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Supergrid concept

Schematic structure of the Super Grid in Europe - Source: Airtricity

Source: Source: Airtricity, European Offshore Supergrid Proposal.

Advantages of creating a power grid, which would enable the transmission of energy on long distances, have been noticed at the beginning of the 20th century, but low profitability of AC transmission on long distances was a significant barrier to the development of this concept. In 1954 the HVDC (high-voltage, direct current ) technology was first applied to transmit electricity between Gotland and Sweden on a distance of 98 km via seabed cables .

The use of the HVDC technology for the transmission of electricity reaches the profitability threshold at the distance 550-850 km for overhead power lines (exact values depend on the local conditions on the execution of the line and the characteristics of the AC system ). Works on the construction of the world's longest network using HVDC technology were completed in 2014. The network combines hydroelectric power station in Porto Velho power from the main point of the south-eastern Brazil. Connection length is 2 375 km.

The HVDC technology provided the possibility to create a supranational super power grid (“Super Grid”), which will enable the transmission of energy between the most distant places in the world. Dr Eddy O’Conor - MD at Airtricity - is regarded as the author of this concept .

Super Grid is defined as a “system of transmitting electricity, based on DC, for the purpose of large-scale, sustainable production of electricity and its transmission to distant places for consumption” .

The basic assumption of this concept is the improvement of functioning of the energy markets. There are three major reasons for the creation of the idea of Super Grid:
  • an assumption that the future energy policy must be in line with the imperative of energy efficiency,
  • the grid must be based on local, safe, sustainable, clean and competitive energy sources, which may also give Europe the competitive advantage on an international scale,
  • the grid should apply the basic ideas associated with the establishment of the EU: solidarity between the member states and their mutual activity on a global scale .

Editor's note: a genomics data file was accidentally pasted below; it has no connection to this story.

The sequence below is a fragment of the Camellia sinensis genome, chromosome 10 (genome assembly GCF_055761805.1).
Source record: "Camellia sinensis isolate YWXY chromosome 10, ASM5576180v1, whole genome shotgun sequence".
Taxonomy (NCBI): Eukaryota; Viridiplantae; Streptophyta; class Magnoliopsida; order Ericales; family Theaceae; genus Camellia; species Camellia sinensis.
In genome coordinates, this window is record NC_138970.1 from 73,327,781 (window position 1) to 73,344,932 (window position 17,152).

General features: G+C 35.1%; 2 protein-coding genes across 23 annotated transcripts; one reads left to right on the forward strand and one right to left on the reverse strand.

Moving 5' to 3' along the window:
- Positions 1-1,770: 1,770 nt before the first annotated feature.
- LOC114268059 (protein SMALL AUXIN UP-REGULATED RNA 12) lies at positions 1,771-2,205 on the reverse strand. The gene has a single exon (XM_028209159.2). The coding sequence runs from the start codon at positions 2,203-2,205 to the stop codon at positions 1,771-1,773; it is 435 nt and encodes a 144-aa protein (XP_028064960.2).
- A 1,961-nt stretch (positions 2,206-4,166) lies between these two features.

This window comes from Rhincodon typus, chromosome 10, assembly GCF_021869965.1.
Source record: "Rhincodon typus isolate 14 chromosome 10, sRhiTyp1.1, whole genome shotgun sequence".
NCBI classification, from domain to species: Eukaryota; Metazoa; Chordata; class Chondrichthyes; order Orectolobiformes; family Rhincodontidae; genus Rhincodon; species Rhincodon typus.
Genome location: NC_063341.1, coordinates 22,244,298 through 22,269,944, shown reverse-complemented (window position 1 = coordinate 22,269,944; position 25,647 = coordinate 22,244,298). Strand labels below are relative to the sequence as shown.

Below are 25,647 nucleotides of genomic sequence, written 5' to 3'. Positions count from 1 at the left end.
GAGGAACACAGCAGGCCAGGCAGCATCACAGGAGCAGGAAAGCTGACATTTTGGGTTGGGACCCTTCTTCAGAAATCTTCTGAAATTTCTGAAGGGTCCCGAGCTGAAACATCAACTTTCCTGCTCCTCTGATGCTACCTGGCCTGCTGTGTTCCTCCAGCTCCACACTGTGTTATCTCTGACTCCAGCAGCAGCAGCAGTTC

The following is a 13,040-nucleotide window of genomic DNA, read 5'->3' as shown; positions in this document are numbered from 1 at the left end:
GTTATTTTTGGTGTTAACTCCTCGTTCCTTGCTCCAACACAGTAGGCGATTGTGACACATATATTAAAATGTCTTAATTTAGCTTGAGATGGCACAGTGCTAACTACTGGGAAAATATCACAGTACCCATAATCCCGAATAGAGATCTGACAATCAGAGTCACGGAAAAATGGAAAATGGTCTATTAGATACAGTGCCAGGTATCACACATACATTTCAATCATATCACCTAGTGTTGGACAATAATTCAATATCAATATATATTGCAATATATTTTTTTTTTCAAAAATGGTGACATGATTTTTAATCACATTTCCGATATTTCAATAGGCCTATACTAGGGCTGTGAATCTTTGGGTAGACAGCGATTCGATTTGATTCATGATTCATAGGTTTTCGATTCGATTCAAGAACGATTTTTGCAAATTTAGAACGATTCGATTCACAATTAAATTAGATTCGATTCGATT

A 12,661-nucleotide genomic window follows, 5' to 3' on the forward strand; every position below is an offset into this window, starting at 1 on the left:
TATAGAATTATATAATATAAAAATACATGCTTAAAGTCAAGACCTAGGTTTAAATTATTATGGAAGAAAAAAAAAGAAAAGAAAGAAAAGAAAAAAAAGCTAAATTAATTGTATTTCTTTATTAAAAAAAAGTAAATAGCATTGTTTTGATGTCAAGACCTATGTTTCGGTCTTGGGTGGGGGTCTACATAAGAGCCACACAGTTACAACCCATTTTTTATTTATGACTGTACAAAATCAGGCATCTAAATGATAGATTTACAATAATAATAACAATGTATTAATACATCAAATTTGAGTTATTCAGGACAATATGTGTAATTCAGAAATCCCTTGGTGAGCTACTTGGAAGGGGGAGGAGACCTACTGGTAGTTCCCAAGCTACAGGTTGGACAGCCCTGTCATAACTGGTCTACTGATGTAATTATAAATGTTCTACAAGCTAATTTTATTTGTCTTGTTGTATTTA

The concept of Super Grid in Europe aims not only at integrating power grids of the member states, but also on the connection via this grid of all installations used for the production of energy from renewable sources - in particular from offshore wind power plants.


» Read more about the Super Grid concept

Super Grid is an axis, around which the idea of establishing not just a competitive, but a dominating position of offshore wind farms on the energy market oscillates. Thanks to the Super Grid the major drawback of offshore wind energy - the dependency on weather conditions - may be compensated - in case of conditions unfavourable for the generation of electricity in one place, the energy generated by a wind farm in another location could be used instead.

“Common sense suggests that it would be absurd to try to connect separately hundreds of offshore wind farms, spread over thousands of square kilometres, to the national power grids on individual terms. The result of such activity would also be very costly and chaotic. Creating the Super Grid in Europe would lead to a scale effect and to the decrease of fluctuations in the energy production, as well as to the creation of a basis to establish a supranational energy marker” .

One of the basic assumptions of the EU energy policy is the creation of a single energy market. At first glance one can see the full correlation between the concept of the Super Grid and the idea of a single market: according to the definition, Super Grid is associated with the “improvement of functioning of the energy markets”  and with “establishing the supranational energy market” .

Implementation of the idea of a common power grid requires serious investments and is associated with the need to overcome many technological barriers . However, the experts agree that the profitability of such project in a long-term perspective, as well as its progressive nature, will have a crucial impact on the development of the energy sector in Europe and in the world.